DD's tongue tie was revised and she's latching properly but my supply is still low 2 weeks post revision.  I'm taking supplements to try to trick my body into making more milk or glandular tissue, pumping after every nursing session to send the message that need more milk and having her nurse every feeding to keep up stimulation but thus far, Im stuck at about 0.5 oz/hour which just isn't enough.  It's a pain to have to breast and bottle feed but every oz of breastmilk is an ounce less of formula and an oz of antibodies and the other stuff that we still can't replicate in formula which makes it worth it to me.  

    I say all this to let you know that you aren't alone, you aren't the only one struggling.  Do what is best for YOU.  If that means cutting down to 3 nursing sessions per day for your own sanity, then so be it. You need to be feeling good for your baby to flourish.  Creepy internet stranger hugs coming your way.  


    That's so hard.  DS had lip and tongue tie and it cause reflux, gas, and oversupply for me.  It's been 3 weeks and only the past few days have I noticed my supply start to regulate better and I can feel his latch is finally starting to improve.  I can actually feel his tongue is moving in a wave-like motion rather than the come hither motion it was before.  He also had the posterior tongue tie and bubble palette.

    Dammit bump lemme finish:

    If you really want to BF then take comfort in knowing that even a little gives LO a lot of the goodness that breastfed babies get.  No shame in mixing it with formula of you have to.  Baby has to eat right?  I know mom guilt is so real for so many things and BF is a big one but remember there are tons of moms who say they felt terrible when they had to supplement but then once they realized it's not their fault, they say it was the best option for them.
  • My Lo was not getting enough so I started supplementing. She doesn't latch anymore.  Tried everything. It was a hard thing to get over because I wanted to BF so bad. I am niw EPing and giving a little extra supplement.  I find it satisfying seeing what I pump to give her. Its alot of work but worth knowing I'm giving her some breastmilk.
  • Ditto on the struggles and possible tongue tie. My full time job right now feels like it is feeding this child. We even had to pull off the interstate on an hour and a half trip to feed her. She eats sometimes every hour and a half and can take upwards of an hour. Fighting to put every ounce I can on her. Getting her evaluated Monday for tongue tie and hoping that will help. I would love to get rid of this nipple shield (and for my nipples to not be a funny shape from her latch) and for her to eat more efficiently.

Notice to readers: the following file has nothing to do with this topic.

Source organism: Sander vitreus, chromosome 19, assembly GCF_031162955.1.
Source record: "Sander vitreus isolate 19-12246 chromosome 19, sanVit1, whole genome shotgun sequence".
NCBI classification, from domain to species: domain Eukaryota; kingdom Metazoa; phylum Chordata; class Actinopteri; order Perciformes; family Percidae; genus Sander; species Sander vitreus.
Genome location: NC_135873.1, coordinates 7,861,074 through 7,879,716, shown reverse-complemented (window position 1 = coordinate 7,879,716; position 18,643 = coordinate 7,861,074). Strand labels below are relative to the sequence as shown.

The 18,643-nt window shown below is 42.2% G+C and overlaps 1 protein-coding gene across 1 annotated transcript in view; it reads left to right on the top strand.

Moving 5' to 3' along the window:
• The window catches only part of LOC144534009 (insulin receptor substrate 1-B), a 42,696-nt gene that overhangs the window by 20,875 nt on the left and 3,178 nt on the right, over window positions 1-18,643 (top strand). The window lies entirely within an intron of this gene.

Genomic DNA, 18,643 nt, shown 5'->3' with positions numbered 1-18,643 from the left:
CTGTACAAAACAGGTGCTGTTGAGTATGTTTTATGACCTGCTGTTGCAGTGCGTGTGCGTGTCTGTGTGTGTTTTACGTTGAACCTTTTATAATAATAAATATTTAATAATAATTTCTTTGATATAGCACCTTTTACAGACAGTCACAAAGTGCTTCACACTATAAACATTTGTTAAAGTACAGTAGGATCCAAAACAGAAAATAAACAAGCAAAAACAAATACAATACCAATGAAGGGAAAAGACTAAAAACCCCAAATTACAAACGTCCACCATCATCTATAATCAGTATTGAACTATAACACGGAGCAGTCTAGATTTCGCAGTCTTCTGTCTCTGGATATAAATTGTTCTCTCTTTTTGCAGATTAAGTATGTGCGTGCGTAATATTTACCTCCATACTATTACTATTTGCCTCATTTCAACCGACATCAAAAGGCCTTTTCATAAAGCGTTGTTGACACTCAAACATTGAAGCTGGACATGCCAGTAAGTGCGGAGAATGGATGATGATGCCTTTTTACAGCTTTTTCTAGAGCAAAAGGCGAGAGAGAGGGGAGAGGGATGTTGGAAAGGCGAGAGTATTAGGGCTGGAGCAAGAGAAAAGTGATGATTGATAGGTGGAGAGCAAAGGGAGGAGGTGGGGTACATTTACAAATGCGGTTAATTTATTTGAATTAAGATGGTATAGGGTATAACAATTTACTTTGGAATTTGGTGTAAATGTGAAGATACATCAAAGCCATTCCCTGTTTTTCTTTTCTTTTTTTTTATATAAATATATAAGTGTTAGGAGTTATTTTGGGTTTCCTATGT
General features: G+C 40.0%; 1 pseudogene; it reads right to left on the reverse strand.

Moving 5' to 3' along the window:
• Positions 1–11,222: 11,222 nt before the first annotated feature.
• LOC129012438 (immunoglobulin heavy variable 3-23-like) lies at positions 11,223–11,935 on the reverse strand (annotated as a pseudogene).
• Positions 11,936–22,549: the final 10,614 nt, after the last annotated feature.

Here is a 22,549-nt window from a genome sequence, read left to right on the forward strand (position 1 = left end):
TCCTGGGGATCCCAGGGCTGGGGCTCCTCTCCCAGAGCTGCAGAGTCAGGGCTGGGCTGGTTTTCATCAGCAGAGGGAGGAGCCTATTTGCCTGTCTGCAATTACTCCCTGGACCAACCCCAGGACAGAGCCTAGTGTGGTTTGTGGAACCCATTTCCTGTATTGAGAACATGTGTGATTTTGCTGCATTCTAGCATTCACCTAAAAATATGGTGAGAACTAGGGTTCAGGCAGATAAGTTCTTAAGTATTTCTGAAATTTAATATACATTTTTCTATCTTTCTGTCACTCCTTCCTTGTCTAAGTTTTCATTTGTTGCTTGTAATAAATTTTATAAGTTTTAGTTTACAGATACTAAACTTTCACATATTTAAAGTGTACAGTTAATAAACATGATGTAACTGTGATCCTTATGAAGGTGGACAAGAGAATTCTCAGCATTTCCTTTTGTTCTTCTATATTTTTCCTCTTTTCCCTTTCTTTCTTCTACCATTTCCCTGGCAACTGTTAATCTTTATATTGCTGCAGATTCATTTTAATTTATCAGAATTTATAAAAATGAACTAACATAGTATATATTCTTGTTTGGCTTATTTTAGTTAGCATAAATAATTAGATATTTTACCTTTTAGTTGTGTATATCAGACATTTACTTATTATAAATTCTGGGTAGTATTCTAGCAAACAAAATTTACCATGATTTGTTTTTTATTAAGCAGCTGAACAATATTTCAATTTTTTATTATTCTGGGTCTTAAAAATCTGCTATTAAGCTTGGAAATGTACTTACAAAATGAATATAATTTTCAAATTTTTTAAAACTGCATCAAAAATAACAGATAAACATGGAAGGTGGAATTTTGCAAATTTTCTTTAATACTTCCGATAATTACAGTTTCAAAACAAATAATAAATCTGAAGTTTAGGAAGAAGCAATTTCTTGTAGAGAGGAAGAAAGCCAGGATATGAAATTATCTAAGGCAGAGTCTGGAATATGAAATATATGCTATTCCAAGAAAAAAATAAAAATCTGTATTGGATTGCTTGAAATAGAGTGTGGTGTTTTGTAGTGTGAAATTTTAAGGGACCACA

• I dealt with nipple confusion too. Not fun when she will latch for a couple minutes then pop off then back on. Its very frustrating. If i stop BF how hard is it to start back up again? 
  • cdmkruger said:
    I dealt with nipple confusion too. Not fun when she will latch for a couple minutes then pop off then back on. Its very frustrating. If i stop BF how hard is it to start back up again? 
    Popping off and back on is actually associated with low supply, not nipple confusion. The baby pops off and then back on in hopes that when she relatches, the milk will flow faster/will start to flow again.  Mine does it after 3 or so minutes which is around when my milk stops flowing when I pump.  

    As far as restarting, a lot of that depends on the baby and if your milk has dried up or not.  





  • TwoBadMiceTwoBadMice
    100 Love Its 100 Comments First Answer Name Dropper
    member
    edited August 2016
    Long time lurker-I just wanted to tell you that this SAME thing happened to me with my first and it was aweful. It took me two years to get over not being able to BF. Something that helped me was when my son started eating solids, I decided I would make his baby food and that helped give me a sense of pride in feeding him. My son is now 3 and he is so smart and so happy and I don't think about when I had to give him formula at all anymore. It's really really hard when you are in the throes of the first year but I promise this is just a very short period of time of your relationship with your baby! You are going to have so much fun with your LO and so many other things that will bond you! Don't feel down on yourself this happens to a lot more ppl than you think. Much love Momma this too shall pass!
    jerseygirl9090Amh+ekb
  • laurenm2123laurenm2123
    2500 Comments 500 Love Its Fourth Anniversary First Answer
    member
    edited August 2016
    Sorry you're struggling with this mama!

    Please remember that FED is best!! What your baby needs most is love and to be fed. Focus on your mental health because you being depressed isn't going to help either of you. Some aspects of PPD are unavoidable, but if you can try to stop it I definitely would.

    As PP said, BFing is a small part of your bond with your child. Go ahead and supplement and don't feel guilty about it for one second! If you're missing the time, do skin to skin after or during each feeding.

    Good luck and keep us posted! :)
    Me (31) & DH (32)
    Married 9/27/2014
    DD Born 6/23/16
    Baby #2 Due 3/7/20
  • I just recently learned about hands on pumping. It combines pumping with hand expression to increase supply. It mostly focuses on mom's of premature babies but I imagine that it works in a low supply situation. 

    Link     http://newborns.stanford.edu/Breastfeeding/MaxProduction.html

    Good luck mama. And keep us posted. :smile:
Sign In or Register to comment.
Choose Another Board
Search Boards